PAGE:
Federal opposition leader Tony Abbott with his wife Margie Abbott, right, and daughters Frances Abbott, 18, Bridget Abbott, 16, and Louise Abbott, 20. Photo: Kate Geraghty
Opposition Leader Tony Abbott is now directly blaming Prime Minister Julia Gillard for the personal attacks on him but Labor has declared he remains ''fair game'', as tension escalates ahead of tomorrow's resumption of Parliament.
Labor will step up its claim Mr Abbott created the culture for Alan Jones to denigrate the Prime Minister, after the unprecedented decision by radio 2GB that the broadcaster will go on air today with no advertisements.
The Gillard government will also renew its attacks on Mr Abbott for comparing the Australian economy to Europe's plight, and attempt to embarrass him by bringing on debate about the controversial deregulation of the wheat industry which has split the Coalition.
Liberal MPs say privately they are furious that shadow cabinet's anti-deregulation stance has sparked a revolt and ''so much grief'', and has gone against the Liberals' free enterprise philosophy. Attorney-General Nicola Roxon suggested Labor's ''handbag hit squad'' would not go soft on Mr Abbott despite the rare public plea by his wife Margie to stop accusing her husband of being anti-women.
''Mr Abbott is not running in some election to be husband of the year or father of the year,'' Ms Roxon said.
''It is fair game for me or any other minister … to hold him to account for his public behaviour and his public comments.''
Labor has tried to shift blame onto Mr Abbott for Jones claiming Ms Gillard's father ''died of shame'' because of his daughter's political ''lies''.
Macquarie Radio Network chairman Russell Tate acknowledged the ''inexcusable'' nature of Jones's comments, which were made to a Liberal Party function, not on-air.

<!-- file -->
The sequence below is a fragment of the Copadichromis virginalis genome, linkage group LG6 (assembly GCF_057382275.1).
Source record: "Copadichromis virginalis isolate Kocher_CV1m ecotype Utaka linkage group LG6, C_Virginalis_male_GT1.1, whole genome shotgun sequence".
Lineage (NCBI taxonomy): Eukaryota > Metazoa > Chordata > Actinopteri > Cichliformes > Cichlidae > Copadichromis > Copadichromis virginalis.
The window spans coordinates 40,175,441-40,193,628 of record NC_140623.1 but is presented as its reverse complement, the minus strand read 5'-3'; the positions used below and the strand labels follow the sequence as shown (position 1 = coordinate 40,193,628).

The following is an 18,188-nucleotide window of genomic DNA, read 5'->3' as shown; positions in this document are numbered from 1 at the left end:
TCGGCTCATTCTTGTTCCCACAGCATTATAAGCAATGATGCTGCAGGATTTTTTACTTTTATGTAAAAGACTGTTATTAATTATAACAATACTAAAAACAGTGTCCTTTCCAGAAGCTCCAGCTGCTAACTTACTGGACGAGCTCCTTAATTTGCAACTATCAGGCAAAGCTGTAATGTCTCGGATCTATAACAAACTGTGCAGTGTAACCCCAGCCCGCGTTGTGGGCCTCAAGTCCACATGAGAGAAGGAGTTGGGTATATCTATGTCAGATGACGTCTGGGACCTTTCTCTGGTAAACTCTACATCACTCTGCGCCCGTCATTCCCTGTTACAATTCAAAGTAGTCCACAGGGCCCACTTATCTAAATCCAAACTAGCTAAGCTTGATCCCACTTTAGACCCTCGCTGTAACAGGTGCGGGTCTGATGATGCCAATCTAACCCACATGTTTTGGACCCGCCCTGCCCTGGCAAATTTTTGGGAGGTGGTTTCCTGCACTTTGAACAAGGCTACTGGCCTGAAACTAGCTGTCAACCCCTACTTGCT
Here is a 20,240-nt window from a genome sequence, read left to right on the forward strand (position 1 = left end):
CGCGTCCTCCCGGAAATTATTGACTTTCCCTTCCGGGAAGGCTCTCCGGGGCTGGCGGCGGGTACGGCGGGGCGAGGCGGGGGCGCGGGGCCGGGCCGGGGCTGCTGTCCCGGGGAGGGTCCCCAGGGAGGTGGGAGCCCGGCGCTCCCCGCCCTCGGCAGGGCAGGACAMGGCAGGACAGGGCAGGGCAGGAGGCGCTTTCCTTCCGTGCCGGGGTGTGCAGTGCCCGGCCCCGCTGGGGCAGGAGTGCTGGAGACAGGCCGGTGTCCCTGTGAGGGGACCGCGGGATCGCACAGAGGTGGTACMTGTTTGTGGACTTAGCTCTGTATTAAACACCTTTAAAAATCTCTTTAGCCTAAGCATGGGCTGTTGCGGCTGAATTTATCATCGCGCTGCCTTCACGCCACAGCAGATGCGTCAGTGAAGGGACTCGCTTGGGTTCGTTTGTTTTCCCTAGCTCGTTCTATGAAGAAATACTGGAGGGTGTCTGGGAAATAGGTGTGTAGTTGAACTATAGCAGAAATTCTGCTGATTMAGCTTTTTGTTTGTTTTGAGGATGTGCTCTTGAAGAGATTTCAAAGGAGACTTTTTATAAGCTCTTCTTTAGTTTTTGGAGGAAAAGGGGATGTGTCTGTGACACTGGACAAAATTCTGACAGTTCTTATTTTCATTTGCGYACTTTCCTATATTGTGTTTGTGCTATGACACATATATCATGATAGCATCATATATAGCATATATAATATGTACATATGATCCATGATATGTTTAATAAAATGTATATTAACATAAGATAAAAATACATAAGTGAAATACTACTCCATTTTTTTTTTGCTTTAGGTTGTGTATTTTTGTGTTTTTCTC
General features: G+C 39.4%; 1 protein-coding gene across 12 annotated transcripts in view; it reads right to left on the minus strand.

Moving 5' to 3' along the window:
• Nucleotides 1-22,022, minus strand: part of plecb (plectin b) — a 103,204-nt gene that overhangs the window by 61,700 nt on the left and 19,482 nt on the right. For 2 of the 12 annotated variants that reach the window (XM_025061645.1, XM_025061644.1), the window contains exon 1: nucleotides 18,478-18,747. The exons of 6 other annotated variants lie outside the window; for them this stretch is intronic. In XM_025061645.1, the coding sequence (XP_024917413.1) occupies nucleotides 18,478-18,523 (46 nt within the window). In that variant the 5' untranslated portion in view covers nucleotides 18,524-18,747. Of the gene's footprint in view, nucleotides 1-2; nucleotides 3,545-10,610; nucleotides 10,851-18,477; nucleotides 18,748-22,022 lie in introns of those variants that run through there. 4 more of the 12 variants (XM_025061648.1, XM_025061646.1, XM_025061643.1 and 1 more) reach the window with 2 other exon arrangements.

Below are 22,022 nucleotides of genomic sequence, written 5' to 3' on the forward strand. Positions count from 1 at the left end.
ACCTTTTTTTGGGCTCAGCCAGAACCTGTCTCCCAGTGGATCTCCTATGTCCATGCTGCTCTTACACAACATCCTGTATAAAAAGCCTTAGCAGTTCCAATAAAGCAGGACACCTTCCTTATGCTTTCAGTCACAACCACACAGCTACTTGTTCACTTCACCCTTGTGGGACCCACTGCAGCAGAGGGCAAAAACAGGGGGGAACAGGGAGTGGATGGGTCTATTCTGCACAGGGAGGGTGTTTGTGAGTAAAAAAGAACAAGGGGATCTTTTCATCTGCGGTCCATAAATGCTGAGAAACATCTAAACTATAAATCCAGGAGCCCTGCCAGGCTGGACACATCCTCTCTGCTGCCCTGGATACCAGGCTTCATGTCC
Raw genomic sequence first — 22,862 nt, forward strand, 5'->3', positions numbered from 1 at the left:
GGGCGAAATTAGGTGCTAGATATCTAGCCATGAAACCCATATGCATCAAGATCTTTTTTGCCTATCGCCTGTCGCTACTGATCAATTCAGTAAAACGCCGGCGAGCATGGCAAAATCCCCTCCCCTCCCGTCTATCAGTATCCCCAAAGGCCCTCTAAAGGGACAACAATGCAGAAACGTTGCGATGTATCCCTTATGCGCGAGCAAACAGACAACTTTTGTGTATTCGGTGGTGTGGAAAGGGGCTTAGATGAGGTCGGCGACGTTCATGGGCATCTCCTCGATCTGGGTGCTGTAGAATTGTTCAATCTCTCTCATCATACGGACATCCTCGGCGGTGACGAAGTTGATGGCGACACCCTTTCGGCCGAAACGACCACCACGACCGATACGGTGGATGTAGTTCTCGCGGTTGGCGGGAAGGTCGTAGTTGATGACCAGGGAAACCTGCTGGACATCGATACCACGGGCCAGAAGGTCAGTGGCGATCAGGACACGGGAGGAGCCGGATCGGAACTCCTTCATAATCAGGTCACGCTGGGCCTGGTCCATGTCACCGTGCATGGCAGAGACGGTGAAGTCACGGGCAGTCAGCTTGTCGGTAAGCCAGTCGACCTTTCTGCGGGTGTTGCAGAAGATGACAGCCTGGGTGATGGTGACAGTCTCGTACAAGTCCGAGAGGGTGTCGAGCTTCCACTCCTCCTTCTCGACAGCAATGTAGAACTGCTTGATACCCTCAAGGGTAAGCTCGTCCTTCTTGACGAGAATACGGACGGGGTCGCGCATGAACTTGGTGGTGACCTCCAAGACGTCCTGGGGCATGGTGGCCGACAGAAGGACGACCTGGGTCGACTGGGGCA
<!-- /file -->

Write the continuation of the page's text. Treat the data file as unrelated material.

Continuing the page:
Mr Tate said the suspension of advertising was a temporary response to an ''unprecedented focus'' on Jones and the ''cyber bullying'' of sponsors. Jones has reportedly lost the use of a $250,000 car as more than 70 companies pull advertising from his show.
Mr Abbott and his wife went on a charm offensive late last week when Mrs Abbott strongly defended her husband.
Yesterday Mr Abbott denied his wife's public appearances indicated he was worried the Labor Party's campaign was working.
He said the ALP ran a ''nasty, personal'' smear campaign against Campbell Newman, who led the Liberal National Party to a landslide victory over Labor in Queensland's state election in March.
''This is typical of the contemporary Labor Party,'' Mr Abbott said.
Asked who was behind the campaign against him, Mr Abbott put the blame on the Prime Minister.
''In the end I suppose the person who has got to take responsibility for what happens with any political party is the leader,'' he said.
Justice Minister Jason Clare suggested Mr Abbott should ''get real'' rather than complain about personal attacks.
''Politicians are going to be judged on what they say and do and Mr Abbott needs to expect to be judged on some of the extreme things that he said in the past,'' he said.
The Wheat Export Marketing Amendment Bill is widely supported by West Australian grain growers, who export most of their crop.
Former Liberal backbencher Wilson Tuckey predicted several West Australian Liberals would cross the floor and support Labor or abstain from voting on government legislation to fully deregulate wheat exports.
He described the current accreditation scheme as an anachronism that was costing WA farmers about $6 million a year in levies and compliance costs, of which farmers were paying half.
WA Nationals MP Tony Crook says he will vote with the government while NSW Liberal Alby Schultz plans to abstain.
Some West Australian Liberal MPs are threatening to revolt against Mr Abbott, and support the government's plan to fully deregulate the wheat industry.
They reject assurances that a future Coalition government would take action, citing the failure of the Howard government.
However, a WA Liberal said last night that while he was against his party's official position, he would not ''die in a ditch'' if the legislation appeared doomed.
Shadow cabinet will meet today to discuss strategy for tomorrow's meeting of Coalition MPs where the issue will be debated.
Labor believes the game of bluff over the issue will result in an opposition filibuster of the bill while party leadership puts pressure on Coalition MPs to quell the revolt.